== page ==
(HOST) This past week Barak Obama came to Burlington. Thousands turned out, and hundreds were turned away. Commentator Philip Baruth was among those who heard Obama speak – and to say that he was impressed is probably an understatement.
(BARUTH) When I heard that Barak Obama was speaking in UVM’s Ira Allen Chapel at noon, I thought: Get there at eleven. Obama is not merely the junior Senator from Illinois, he’s a very fast-breaking cultural phenomenon: boyishly handsome, photographed with Bono, routinely touted as a potential President.
But by the time I reached the chapel, the line already stretched back about a quarter of a mile. It didn’t take a rocket scientist to figure out that anyone who got on line now was never going to see the inside of that Chapel. That’s when the Obama effect kicked in for me: I realized that I, personally, was willing to lie and cheat to get inside.
And so I avoided the line altogether and went directly to the basement entrance I discovered a few years back while sneaking in to see something else.
Inside the chapel, it was mayhem. The crowd was studded with politicians and TV cameras. Security prowled the aisles in yellow windbreakers.
But the event was delayed: Bernie Sanders and Obama and Peter Welch went out to shake hands with everyone who didn’t know about the basement entrance. It was a very canny political touch: only after all those unlucky people had gotten their fair share did Obama come in to the rest of us. Obama is quite tall and quite thin, with closely shorn hair above high cheekbones and a brilliant smile. He wears his dark suit and white-white shirt like a second skin. His looks aren’t just good they’re great: male-model-quality looks, looks that are meant to be looked at kind of looks.
And of course, everyone’s looking. In fact, the large room is slightly darker than it would be because, outside, students have climbed up and are now actually standing on the sills of the chapel’s tall windows. More than one of these students is holding up a cellphone, streaming whatever of the event they can capture.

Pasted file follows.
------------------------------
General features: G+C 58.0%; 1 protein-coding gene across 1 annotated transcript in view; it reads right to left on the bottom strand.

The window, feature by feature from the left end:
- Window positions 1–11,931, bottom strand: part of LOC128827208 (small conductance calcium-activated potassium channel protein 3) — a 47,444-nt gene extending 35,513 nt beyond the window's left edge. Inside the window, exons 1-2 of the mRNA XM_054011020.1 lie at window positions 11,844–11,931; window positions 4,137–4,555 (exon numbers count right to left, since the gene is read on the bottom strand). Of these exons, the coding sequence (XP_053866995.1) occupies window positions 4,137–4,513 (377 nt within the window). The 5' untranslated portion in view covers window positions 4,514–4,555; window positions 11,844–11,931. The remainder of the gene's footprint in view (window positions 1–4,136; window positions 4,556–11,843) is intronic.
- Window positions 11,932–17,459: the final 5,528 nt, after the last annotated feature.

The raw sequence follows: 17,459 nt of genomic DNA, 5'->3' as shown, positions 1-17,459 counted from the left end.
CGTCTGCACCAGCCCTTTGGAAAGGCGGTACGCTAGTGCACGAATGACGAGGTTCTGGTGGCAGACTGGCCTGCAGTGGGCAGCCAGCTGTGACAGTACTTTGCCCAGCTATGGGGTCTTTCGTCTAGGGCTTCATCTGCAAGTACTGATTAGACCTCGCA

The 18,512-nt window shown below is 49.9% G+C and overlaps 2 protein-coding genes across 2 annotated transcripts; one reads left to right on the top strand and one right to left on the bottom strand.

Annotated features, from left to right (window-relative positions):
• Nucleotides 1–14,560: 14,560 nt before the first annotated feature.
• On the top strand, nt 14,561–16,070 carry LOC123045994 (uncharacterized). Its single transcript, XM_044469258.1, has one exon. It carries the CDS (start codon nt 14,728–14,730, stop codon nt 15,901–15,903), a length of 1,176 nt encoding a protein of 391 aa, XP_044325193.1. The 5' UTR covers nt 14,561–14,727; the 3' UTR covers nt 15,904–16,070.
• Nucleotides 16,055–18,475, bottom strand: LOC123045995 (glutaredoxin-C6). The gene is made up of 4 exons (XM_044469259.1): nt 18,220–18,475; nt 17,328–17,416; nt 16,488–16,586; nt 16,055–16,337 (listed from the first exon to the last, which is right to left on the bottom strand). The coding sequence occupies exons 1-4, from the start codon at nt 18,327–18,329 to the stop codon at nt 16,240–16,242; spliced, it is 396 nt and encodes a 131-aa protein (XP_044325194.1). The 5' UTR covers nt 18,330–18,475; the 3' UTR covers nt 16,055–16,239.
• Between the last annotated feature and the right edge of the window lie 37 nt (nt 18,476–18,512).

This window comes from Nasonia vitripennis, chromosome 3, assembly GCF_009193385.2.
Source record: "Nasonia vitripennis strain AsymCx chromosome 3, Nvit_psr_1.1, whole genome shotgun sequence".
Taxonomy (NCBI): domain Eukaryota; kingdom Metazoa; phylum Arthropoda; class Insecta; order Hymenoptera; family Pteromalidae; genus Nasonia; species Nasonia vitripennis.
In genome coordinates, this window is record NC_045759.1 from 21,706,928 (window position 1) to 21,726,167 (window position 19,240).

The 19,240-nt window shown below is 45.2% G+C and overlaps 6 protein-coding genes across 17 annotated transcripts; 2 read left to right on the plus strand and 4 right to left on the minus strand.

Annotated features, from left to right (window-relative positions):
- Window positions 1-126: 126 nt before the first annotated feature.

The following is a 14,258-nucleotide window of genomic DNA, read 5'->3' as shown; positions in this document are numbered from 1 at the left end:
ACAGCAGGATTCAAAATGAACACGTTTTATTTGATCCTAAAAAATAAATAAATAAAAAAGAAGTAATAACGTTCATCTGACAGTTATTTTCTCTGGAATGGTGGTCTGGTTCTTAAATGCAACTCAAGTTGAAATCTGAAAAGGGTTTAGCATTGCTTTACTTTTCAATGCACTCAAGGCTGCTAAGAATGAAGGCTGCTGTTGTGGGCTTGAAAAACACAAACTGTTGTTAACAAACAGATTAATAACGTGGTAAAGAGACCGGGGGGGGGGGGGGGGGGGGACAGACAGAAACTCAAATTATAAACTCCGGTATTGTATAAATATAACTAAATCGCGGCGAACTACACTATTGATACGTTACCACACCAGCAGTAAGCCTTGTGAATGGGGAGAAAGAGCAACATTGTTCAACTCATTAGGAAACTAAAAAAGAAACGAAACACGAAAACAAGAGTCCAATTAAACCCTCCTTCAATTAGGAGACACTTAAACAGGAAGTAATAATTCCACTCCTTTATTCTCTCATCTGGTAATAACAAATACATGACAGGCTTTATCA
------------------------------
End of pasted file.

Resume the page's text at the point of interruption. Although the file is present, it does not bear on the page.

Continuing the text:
And when Obama speaks, he doesn’t disappoint. His voice is educated and well-modulated, but also familiar and at ease. If Bernie Sanders has built a career on the ability to take his voice quickly into overdrive, Obama relies almost exclusively on second gear. Yet it’s a deeply satisfying second gear: Obama gives the sense that he could thunder if he needed to, but just now he’s with friends, and so his tone remains just above the conversational.
And that conversation ranges over poverty, war, and the fraying of the American dream.
The speech is very good, and it’s moving, but there’s obviously something larger at work here than anecdotes and speeches, the standard stuff of politics.
As the audience applauds, the students glued to the windows outside begin to drum again on the glass, with both hands now, and as the volume rises, I’m really worried that the glass will shatter and that one or more of the kids will come crashing down into the pews below.
Only then do I truly understand the Obama effect: I realize how hungry we are, all of us gathered inside and outside that sacred place, to hear someone in a position of authority say something that makes some sort of sense, any sort of sense at all.
Philip Baruth is a novelist living in Burlington. He teaches at the University of Vermont.